Conclusion: 1. the concurrent chemoradiotherapy of locally advanced cervical cancer patients showed more obvious advantages over the simple radiotherapy, and the acute toxicity was tolerable and the long-term toxicity was not significantly increased; 2. FIGO staging, anemia and radiotherapy completion time were the important prognostic factors affecting the treatment of patients with locally advanced cervical cancer.

1 INTRODUCTION

Cervical cancer is a common malignant tumor in female genital tract, and its incidence or morbidity accounts for more than half of malignant tumors in female genital tract, which severely threatens the health and life of the women. In China, about 3-5 million women died of cervical cancer each year [1]. The incomplete popularity of anti-cancer screening caused a higher incidence of cervical cancer in rural area than in cities, and this part of patients had often developed into the locally advanced cervical cancer (stage-IIb – stage-IVa) in their initial treatment [2]. This shows that cervical cancer is still a major public health problem. Since the National Cancer Institute of the United States (NCI) developed a cisplatin-based concurrent chemoradiotherapy as the treatment solution of the locally advanced cervical cancer in 1999, the treatment efficacy of cervical cancer has been gradually improved, and the concurrent chemoradiotherapy has nowadays become the main treatment method for advanced cervical cancer in China. Despite a huge success, more than half of stage-III and stage-IV patients of cervical cancer in the clinical practice cannot survive for five years in spite of the best treatment. In this paper, the clinical data of 125 patients with locally advanced cervical cancer underwent radiotherapy and concurrent chemoradiotherapy treated in our department were retrospectively analyzed, the clinical efficacy and survival & prognosis of the patients treated with radiotherapy and concurrent chemoradiotherapy were summarized, and meanwhile, the prognostic factors under the mode of concurrent chemoradiotherapy were discussed.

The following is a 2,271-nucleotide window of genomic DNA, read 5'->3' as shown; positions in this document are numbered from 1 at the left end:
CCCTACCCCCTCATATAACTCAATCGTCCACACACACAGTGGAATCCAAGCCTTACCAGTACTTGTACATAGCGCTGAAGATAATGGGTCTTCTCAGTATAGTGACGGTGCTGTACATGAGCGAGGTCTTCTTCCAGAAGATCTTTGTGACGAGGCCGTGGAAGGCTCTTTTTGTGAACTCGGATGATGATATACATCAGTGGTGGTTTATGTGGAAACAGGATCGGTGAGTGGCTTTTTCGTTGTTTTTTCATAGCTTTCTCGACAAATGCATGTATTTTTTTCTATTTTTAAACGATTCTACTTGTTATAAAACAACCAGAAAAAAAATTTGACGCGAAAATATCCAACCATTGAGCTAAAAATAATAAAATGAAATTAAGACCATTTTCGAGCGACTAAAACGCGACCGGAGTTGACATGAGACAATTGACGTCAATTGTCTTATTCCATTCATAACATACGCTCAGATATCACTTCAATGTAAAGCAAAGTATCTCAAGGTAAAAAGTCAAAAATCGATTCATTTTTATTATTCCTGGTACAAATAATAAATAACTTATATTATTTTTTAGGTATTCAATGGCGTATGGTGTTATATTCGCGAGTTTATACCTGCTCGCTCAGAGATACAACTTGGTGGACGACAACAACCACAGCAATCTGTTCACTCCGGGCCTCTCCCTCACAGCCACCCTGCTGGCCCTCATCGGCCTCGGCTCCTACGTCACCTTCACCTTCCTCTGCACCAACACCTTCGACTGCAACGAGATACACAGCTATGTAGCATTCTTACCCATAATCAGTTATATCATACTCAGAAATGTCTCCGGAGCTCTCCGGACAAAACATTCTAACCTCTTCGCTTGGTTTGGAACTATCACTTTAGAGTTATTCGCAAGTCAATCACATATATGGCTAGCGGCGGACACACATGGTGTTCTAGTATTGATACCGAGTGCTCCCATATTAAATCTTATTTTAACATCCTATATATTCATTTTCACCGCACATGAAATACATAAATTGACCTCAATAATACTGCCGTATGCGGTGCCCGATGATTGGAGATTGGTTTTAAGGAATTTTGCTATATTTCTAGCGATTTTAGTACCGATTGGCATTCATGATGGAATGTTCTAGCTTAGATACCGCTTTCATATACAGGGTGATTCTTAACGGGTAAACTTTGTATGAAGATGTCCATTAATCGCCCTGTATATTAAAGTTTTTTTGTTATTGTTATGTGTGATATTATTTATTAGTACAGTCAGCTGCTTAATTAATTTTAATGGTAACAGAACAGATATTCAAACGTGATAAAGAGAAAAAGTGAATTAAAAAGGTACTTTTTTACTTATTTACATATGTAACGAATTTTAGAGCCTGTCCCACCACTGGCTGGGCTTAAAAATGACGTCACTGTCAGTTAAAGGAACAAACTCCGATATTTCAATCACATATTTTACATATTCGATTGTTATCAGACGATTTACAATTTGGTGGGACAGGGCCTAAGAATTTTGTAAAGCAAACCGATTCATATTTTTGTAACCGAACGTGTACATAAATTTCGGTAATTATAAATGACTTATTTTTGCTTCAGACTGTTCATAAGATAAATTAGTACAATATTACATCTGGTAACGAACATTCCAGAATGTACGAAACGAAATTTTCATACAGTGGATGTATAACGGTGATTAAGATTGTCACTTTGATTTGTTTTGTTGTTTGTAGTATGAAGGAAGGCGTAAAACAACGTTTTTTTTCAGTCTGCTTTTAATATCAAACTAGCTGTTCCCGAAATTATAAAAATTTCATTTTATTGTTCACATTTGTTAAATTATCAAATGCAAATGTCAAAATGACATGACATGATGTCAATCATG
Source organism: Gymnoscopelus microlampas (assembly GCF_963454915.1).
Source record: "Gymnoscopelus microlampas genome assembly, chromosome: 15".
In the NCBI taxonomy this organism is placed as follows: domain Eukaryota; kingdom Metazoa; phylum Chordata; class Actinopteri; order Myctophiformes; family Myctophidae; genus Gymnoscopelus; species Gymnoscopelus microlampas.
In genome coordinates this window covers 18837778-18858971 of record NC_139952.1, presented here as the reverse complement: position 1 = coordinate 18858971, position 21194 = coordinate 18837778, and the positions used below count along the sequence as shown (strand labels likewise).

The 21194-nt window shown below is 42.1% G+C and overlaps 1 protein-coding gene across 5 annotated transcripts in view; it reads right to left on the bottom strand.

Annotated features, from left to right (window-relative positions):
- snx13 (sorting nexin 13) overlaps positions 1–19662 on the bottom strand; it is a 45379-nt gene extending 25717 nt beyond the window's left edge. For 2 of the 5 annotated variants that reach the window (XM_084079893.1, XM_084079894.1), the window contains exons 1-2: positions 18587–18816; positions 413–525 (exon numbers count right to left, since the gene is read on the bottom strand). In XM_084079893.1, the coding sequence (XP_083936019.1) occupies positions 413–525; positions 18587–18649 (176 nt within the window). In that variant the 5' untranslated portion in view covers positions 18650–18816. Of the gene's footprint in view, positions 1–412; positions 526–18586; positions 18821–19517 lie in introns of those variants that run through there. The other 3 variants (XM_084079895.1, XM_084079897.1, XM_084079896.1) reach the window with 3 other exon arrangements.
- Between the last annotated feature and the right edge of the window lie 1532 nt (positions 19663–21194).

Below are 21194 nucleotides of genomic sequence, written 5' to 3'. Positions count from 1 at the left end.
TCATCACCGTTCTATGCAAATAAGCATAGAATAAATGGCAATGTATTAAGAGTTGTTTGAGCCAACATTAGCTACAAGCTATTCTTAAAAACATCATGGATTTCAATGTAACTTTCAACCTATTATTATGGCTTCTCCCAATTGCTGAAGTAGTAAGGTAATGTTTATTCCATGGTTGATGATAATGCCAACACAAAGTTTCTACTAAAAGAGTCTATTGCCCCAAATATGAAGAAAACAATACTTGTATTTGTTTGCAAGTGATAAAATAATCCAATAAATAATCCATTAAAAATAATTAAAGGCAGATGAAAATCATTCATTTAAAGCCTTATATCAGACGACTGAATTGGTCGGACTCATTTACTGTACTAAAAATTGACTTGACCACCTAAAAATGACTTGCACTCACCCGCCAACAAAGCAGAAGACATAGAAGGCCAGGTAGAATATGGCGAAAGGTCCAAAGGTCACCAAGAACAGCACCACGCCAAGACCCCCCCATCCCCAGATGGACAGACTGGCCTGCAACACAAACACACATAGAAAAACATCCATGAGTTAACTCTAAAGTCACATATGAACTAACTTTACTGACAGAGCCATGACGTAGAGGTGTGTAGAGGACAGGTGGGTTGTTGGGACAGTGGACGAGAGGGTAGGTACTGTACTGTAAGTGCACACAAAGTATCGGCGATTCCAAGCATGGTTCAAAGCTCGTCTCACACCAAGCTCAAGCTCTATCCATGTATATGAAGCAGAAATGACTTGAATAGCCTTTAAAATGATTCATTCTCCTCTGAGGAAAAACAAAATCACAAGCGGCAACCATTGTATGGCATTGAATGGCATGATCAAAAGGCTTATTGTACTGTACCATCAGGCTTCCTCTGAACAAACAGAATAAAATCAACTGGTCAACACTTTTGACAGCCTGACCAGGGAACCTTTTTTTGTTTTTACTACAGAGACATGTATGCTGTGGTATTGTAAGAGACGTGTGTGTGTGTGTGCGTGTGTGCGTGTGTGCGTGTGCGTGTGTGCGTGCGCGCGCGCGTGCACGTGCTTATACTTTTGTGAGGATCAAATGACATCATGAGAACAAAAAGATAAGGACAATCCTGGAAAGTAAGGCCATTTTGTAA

1.1 Basic Information of Patients

Inclusion criteria: 1) patients for initial treatment; 2) patients with cervical squamous cell carcinoma, adenocarcinoma or adenosquamous carcinoma through pathological diagnosis of cervical living tissue biopsy; 3) patients determined by two clinical gynecologists as FIGO staging, including stage-IIa, but not suitable for surgery; 4) complete clinical and pathological data. Exclusion criteria: 1) patients concurrently with a history of other tumor diseases; 2) patients associated with other rare pathological types of cervical cancers, like clear cell carcinoma; 3) patients with a history of pelvic radiotherapy or systemic chemotherapy.